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Clearomizer Terminology & Technology

To use a personal vaporizer (also known as an electronic cigarette) you need a way of "atomizing" the vaping liquid that will create the vapor or steam simulating traditional cigarette smoke.

There are essentially three types of atomizers.

At the right is a typical "clearomizer" – the Aspire ET-S with a glass tank.

A "Clearomizer" is a term that means an "atomizer" with a clear tank. You can think of this as the second generation in atomizers. The first was a "Cartomizer" that means a cartridge style atomizer. Cartomizers were mostly used on Cig-Alikes and looked like the filter portion of a traditional cigarette. There is also a type that is just referred to as an Atomizer or Rebuildable. Rebuildable atomizers mean that the coils and wicks are not pre-made and the user "rebuilds" them on a regular basis.

Clearomizers are the most convenient. As you can see from the picture above, they come apart for cleaning, adding vaping liquid, and replacing the heating element. Everything is pre-built, including the coils.

Let's go over each part. The top part is called the drip tip or mouth piece. This is where the user draws the vapor from by placing the vaporizer to the lips and inhaling (while pressing the firing button). The Aspire ET-S has a built-in drip tip, it cannot be changed. Most clearomizers have drip tips that are replaceable. These are known as 510 drip tip or 510 compatible. The earlier drip tips were made for cartomizers that were designed for a 510-threaded battery. That's where the "510" comes from and is now a standard for the drip tip hole opening size and for the threaded battery connection.

Drip tips come in different materials, styles, and colors. You can get just about any type of drip tip to suit your personality or needs – and a great way to personalize your vape.

Before we continue on with the terminology, we need to discuss the vacuum inside a clearomizer. The way these work is based on the principle of a vacuum and some type of wicking to get the vape liquid to the heating element. Air flow, usually from the bottom of the clearomizer, cascades over the heating element saturated with vape liquid and up the air tube and through the drip tip for you to draw. This vacuum/wicking process is balanced and all of these clearomizers feature seals and O rings to maintain this balance.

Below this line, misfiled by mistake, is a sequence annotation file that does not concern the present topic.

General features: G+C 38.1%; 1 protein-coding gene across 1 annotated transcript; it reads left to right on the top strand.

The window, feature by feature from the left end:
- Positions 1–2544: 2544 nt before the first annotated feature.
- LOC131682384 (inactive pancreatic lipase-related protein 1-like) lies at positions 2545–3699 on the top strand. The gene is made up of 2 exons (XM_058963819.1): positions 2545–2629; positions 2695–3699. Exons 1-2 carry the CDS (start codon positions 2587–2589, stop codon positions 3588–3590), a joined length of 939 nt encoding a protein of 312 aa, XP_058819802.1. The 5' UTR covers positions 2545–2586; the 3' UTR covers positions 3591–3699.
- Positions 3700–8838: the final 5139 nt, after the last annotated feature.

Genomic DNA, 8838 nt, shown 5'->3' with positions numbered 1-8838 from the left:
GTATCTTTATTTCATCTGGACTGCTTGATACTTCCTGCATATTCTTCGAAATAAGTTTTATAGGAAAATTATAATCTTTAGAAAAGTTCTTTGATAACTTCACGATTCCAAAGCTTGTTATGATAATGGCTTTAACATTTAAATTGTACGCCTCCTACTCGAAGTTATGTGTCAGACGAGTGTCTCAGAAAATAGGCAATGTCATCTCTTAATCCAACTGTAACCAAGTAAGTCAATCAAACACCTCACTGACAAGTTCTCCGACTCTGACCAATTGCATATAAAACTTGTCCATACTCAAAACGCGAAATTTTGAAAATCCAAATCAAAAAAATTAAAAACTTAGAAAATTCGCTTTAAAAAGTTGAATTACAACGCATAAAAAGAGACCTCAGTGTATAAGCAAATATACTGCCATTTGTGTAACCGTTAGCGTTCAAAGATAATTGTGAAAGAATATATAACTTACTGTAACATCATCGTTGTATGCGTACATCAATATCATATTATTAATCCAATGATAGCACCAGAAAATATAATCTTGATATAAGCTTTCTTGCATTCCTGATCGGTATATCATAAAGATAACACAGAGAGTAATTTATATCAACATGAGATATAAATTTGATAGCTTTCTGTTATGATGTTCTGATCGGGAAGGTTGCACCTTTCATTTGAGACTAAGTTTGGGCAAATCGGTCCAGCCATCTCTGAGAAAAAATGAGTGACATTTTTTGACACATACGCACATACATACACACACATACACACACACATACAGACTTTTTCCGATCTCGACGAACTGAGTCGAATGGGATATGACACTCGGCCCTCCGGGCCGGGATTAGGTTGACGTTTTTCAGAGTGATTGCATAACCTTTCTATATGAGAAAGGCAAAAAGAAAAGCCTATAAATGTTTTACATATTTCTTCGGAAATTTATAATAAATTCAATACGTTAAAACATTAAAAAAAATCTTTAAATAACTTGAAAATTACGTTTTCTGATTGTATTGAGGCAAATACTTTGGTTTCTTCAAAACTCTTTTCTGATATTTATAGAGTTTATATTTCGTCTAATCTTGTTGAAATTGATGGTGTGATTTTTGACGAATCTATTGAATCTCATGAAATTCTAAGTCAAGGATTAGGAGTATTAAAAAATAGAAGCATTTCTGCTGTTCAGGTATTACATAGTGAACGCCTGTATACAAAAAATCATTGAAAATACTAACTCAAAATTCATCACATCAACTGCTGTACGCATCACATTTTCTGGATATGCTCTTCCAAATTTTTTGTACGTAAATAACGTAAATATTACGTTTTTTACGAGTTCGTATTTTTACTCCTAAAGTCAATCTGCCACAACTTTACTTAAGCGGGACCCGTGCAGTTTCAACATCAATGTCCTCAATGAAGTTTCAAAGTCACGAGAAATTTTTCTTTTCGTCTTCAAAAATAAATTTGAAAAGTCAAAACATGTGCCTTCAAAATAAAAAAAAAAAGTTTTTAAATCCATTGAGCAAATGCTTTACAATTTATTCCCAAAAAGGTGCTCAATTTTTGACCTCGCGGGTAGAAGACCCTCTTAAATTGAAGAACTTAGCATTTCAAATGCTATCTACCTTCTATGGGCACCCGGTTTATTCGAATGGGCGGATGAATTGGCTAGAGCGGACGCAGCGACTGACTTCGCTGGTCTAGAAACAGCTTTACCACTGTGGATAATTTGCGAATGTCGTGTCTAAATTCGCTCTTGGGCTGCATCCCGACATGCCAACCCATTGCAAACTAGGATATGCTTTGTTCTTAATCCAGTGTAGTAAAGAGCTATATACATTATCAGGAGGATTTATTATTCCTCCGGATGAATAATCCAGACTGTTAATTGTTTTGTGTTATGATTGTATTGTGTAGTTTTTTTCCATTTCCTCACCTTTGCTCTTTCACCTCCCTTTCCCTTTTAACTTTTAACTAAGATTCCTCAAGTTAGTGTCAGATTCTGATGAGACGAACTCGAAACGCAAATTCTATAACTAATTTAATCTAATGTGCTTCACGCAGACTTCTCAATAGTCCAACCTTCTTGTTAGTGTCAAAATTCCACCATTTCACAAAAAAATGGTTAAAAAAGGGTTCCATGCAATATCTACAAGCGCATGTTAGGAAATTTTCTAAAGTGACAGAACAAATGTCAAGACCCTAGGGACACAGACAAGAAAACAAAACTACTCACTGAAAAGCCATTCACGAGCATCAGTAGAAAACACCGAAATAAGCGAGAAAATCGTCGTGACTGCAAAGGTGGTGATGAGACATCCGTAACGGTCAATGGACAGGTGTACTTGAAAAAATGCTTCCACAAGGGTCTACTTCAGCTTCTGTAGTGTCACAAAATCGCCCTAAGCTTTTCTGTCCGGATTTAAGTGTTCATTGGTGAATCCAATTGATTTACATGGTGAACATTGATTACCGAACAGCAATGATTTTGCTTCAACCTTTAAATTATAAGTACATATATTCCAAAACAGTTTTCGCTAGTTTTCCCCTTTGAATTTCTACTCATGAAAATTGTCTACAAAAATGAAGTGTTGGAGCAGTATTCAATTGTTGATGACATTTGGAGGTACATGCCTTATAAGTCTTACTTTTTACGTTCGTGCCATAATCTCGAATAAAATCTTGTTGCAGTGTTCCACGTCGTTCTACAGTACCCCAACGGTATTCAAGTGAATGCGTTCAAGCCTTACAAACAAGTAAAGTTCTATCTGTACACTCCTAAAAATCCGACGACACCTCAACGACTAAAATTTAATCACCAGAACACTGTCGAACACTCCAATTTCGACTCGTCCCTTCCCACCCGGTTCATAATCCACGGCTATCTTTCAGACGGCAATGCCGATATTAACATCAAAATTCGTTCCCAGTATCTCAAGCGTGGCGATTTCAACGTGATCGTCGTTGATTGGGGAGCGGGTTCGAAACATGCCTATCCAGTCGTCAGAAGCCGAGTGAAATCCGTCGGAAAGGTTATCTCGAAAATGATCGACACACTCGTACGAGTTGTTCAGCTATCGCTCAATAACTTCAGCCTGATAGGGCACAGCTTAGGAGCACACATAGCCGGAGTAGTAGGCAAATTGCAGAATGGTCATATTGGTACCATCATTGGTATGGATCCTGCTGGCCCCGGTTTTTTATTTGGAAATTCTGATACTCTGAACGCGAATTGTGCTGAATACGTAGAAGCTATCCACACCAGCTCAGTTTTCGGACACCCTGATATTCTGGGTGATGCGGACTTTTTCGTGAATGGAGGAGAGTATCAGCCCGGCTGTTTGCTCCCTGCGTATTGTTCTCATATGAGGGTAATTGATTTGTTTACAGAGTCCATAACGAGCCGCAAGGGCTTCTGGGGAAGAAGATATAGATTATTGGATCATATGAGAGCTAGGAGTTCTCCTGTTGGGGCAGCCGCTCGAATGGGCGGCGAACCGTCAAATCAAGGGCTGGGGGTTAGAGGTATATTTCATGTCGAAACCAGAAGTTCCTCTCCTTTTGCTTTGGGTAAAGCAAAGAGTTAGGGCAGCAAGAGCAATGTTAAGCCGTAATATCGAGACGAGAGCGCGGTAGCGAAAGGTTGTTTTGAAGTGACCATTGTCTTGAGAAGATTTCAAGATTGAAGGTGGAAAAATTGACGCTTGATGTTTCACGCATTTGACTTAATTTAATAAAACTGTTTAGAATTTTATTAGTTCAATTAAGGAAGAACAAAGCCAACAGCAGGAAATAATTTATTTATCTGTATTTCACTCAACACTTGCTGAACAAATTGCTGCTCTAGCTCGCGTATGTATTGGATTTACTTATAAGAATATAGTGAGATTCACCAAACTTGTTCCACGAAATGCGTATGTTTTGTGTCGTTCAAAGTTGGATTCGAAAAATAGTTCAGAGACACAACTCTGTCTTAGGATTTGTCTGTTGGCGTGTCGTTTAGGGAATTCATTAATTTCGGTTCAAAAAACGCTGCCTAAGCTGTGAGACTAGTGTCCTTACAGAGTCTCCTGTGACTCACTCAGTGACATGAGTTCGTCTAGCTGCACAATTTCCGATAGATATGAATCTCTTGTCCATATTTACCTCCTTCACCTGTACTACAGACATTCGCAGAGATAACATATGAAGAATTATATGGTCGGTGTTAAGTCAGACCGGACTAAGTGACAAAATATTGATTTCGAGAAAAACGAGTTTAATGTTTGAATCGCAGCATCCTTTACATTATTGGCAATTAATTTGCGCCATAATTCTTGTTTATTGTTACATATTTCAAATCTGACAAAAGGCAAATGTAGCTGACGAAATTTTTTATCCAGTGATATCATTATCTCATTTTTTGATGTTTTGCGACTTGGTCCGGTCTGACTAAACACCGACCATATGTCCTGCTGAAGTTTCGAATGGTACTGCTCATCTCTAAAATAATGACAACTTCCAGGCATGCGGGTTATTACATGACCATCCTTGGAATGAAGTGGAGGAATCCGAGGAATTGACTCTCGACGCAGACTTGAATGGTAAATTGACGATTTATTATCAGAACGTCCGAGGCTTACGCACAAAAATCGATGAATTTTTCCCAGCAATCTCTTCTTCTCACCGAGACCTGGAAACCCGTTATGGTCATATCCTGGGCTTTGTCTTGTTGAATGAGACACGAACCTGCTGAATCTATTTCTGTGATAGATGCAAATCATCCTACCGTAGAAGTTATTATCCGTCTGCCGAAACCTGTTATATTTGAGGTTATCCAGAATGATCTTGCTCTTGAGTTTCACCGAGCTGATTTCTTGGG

The top cap can usually be removed so that you can clean out the clearomizer. That's about the only reason to remove it. Clearomizers should be cleaned out every second or third re-fill.

The top cap may have a built in air tube or an air tube that is threaded into the top cap. If you look at the picture in the top right, you will see the Aspire ET-S has an air tube that is built into the top cap. The air tube has to be kept clean with no vaping liquid inside it. If you have vaping liquid inside the air tube, you will get a gurgling sound when you draw on the drip tip.

The coil is the heating element. The coil works in conjunction with your battery. When you press the fire button on your battery, the power flows through the coil and heats the surrounding vaping liquid that creates the vapor or steam that you draw through the drip tip. If you have a toaster in your kitchen, you essentially have the same concept that you can see. When you use a toaster, you can see the "heating element" inside glow to a red hot state. That heat is what toasts your bread. On a much smaller scale, there is a similar heating element inside the coil housing. Around the coil heating element is a wicking material that helps draw in vaping liquid to be heated. Manufacturers lately have been using the term "wickless" ... that is not entirely correct, wickless coils still have wicks – they just are not visible. Coils last anywhere from a two to eight weeks depending on the vaping liquid you are using. 

Replacing the coil is not complicated. In the top right picture, the element at the right is the threaded base. The coil is threaded in the base with finger pressure only. You should not need any tools to remove it or put the new one in. Before you remove yours, keep in mind that this may have some nicotine residue. Use a tissue to clean it off before you grasp it to take the coil out. The bottom of the coil has a small O ring and you will need a light amount of pressure to remove it. Coils are available individually or in packs of 5 or 10. Packs are the best value. Coils are available in different resistance or ohms